• ‌Overall satisfaction levels
  • ‌Customer service effectiveness
  • ‌Onboarding
  • ‌Commission structure

If you have a record of past communication with your affiliates, look through your notes to see if there’s a common issue that needs to be addressed. Ask questions related to these subjects for helpful feedback. 

3. Create the Survey

Once you’ve developed your questions, you can build the survey online with Google FormsSurvey Monkey, or a similar platform. Pick a tool that’s user-friendly and easy to fill out. Your affiliates won’t be as likely to respond if the process is difficult. 

‌‌Choose a program that works well with your questions. It should let you enter multiple-choice answers, enabling affiliates to provide ratings for specific issues. These questions should also include a box underneath so respondents can indicate why they chose a particular rating. Encourage them to share their thoughts with you.  

‌‌Send a test message to yourself and other people in your company so you can check the survey for clarity, grammatical errors, and ease of use. ‌‌

4. Analyze Your Data

When you’ve distributed your survey, let your affiliates know how long they have to complete it. You could keep it open for a week or two — or longer if your affiliates tend to be less responsive. If you haven’t received many responses in a week, send out a reminder email.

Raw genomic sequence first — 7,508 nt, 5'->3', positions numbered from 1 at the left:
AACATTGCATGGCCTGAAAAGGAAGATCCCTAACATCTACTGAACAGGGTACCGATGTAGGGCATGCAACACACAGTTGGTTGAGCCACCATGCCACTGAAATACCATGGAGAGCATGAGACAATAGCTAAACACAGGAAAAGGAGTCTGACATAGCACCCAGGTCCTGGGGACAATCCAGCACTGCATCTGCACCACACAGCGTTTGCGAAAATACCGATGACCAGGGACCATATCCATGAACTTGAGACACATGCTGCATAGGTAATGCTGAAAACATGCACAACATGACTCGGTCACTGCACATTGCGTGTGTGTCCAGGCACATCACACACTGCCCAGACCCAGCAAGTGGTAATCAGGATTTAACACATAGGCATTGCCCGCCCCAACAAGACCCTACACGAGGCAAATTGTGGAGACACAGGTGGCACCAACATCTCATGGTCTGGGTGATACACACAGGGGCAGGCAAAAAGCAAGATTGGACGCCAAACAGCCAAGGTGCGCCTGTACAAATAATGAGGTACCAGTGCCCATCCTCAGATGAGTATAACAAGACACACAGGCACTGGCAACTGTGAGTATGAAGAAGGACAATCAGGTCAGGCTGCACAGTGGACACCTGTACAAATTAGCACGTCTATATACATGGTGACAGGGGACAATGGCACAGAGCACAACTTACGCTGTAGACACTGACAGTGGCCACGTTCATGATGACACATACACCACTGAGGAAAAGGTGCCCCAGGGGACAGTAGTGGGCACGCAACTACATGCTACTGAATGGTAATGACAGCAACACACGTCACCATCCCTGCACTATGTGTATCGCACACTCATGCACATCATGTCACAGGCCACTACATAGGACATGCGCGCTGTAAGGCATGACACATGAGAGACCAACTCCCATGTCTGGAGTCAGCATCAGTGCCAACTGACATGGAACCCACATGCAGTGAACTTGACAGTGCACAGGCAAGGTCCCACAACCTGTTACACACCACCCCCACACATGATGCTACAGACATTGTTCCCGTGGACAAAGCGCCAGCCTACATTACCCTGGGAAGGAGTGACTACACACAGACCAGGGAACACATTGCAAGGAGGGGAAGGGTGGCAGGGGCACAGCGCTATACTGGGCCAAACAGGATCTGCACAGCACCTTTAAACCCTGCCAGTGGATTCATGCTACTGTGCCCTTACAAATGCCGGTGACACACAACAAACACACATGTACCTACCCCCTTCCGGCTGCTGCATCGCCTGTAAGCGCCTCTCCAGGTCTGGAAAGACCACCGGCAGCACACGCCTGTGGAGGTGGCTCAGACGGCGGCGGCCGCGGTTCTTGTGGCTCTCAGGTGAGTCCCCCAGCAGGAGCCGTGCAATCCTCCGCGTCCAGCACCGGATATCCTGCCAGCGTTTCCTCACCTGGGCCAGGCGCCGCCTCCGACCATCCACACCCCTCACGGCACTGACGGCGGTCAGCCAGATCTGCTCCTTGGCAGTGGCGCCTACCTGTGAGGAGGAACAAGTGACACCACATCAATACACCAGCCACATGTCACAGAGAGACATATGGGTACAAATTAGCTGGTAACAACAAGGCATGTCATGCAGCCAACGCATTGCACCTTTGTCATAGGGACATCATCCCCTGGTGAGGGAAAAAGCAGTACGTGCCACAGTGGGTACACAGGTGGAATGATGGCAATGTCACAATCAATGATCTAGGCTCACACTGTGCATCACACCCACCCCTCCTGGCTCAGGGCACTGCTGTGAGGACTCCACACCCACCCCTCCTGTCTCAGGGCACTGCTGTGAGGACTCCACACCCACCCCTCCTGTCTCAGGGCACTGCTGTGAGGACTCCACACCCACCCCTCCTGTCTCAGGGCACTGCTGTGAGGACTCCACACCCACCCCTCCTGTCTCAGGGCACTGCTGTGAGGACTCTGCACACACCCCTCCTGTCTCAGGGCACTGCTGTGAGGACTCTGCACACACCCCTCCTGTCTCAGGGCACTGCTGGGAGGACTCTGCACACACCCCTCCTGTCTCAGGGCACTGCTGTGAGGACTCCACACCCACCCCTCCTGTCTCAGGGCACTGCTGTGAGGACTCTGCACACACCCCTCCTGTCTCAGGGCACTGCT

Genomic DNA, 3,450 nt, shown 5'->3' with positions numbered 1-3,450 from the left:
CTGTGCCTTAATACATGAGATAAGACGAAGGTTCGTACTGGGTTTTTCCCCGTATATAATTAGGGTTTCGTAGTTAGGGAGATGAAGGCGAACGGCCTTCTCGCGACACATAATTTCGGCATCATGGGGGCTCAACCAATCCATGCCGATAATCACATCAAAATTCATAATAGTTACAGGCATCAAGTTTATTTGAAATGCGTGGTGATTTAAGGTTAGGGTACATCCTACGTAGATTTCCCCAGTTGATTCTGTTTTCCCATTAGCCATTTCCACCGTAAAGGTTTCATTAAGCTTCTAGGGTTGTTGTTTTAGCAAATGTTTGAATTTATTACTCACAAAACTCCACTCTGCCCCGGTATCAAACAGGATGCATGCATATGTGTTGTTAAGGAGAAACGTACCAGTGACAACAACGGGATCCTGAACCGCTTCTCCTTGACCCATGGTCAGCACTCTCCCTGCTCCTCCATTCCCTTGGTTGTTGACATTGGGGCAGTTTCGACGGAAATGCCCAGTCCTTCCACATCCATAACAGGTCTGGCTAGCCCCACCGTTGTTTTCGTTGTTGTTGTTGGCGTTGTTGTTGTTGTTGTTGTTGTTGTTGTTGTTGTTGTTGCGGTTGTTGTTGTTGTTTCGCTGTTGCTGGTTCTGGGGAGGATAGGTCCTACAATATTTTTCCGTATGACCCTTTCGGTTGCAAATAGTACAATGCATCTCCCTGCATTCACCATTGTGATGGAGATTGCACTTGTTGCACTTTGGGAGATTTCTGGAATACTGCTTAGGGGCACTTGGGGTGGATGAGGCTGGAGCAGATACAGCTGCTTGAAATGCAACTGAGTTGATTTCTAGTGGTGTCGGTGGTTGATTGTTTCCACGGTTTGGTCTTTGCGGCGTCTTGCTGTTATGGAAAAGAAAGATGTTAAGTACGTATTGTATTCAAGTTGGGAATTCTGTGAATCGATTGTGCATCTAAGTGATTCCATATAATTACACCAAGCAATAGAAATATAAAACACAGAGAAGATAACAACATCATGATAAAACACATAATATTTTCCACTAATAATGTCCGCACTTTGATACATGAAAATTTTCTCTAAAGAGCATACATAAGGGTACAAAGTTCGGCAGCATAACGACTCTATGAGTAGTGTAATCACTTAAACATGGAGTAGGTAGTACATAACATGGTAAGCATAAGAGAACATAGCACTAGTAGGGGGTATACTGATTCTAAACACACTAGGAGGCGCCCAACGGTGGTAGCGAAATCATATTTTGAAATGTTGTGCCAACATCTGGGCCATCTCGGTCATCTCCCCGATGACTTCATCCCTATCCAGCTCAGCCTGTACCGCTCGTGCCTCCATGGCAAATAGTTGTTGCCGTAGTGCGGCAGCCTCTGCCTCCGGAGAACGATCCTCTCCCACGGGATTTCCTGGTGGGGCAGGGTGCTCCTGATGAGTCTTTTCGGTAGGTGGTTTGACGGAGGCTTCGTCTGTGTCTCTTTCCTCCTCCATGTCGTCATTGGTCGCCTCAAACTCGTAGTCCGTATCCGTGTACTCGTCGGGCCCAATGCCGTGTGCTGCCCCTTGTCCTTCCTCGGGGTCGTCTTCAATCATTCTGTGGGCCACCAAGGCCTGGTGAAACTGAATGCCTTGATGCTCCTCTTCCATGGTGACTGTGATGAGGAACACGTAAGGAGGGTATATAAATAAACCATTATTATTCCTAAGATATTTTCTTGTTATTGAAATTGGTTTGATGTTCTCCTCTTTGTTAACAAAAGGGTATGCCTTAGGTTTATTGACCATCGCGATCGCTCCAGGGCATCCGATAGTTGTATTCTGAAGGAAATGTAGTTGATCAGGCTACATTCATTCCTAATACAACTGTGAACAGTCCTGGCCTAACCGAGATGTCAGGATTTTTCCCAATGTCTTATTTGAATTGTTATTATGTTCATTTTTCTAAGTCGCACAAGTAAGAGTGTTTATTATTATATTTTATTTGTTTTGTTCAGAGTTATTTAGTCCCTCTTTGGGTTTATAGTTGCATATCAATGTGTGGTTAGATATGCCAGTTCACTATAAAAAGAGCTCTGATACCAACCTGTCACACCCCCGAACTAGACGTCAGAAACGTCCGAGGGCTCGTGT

‌‌Collect your responses and analyze the data. Many platforms offer analysis reports, saving you time and effort. If you’ve chosen a platform that doesn’t automatically generate charts, export the data into a spreadsheet and use it to visually represent answers to important questions. 

Charts and other graphics will highlight common responses. You might see that 65% of your affiliates were unhappy with the commission structure or that 15% were frustrated with the onboarding process. 

‌‌For the open-ended responses, use a word cloud generator to see which topics pop up most frequently. With this tool, you can input each open-ended response into a generator. The words that are mentioned most often will appear bigger in the overall image. 

Use an Affiliate Survey to Improve Your Program 

A survey is a crucial component of assessing your affiliates’ satisfaction with your program. Use the results to identify potential pain points and develop ideas to address them. 

‌‌For example, if you notice that a high percentage of respondents are dissatisfied with your commission structure, do some competitive analysis to see how it stacks up. You might find out that you’re on the low end, and that’s why your affiliates are unhappy

‌‌Your affiliate survey could show you that your program lacks brand awareness. New applications might be sparse because potential affiliates can’t find your program. In this case, you might conclude that you need to improve your marketing campaign. 

‌‌LeadDyno can help you refine your affiliate program. We have tools you can use to recruit affiliates, and you can use your survey data to enhance your message.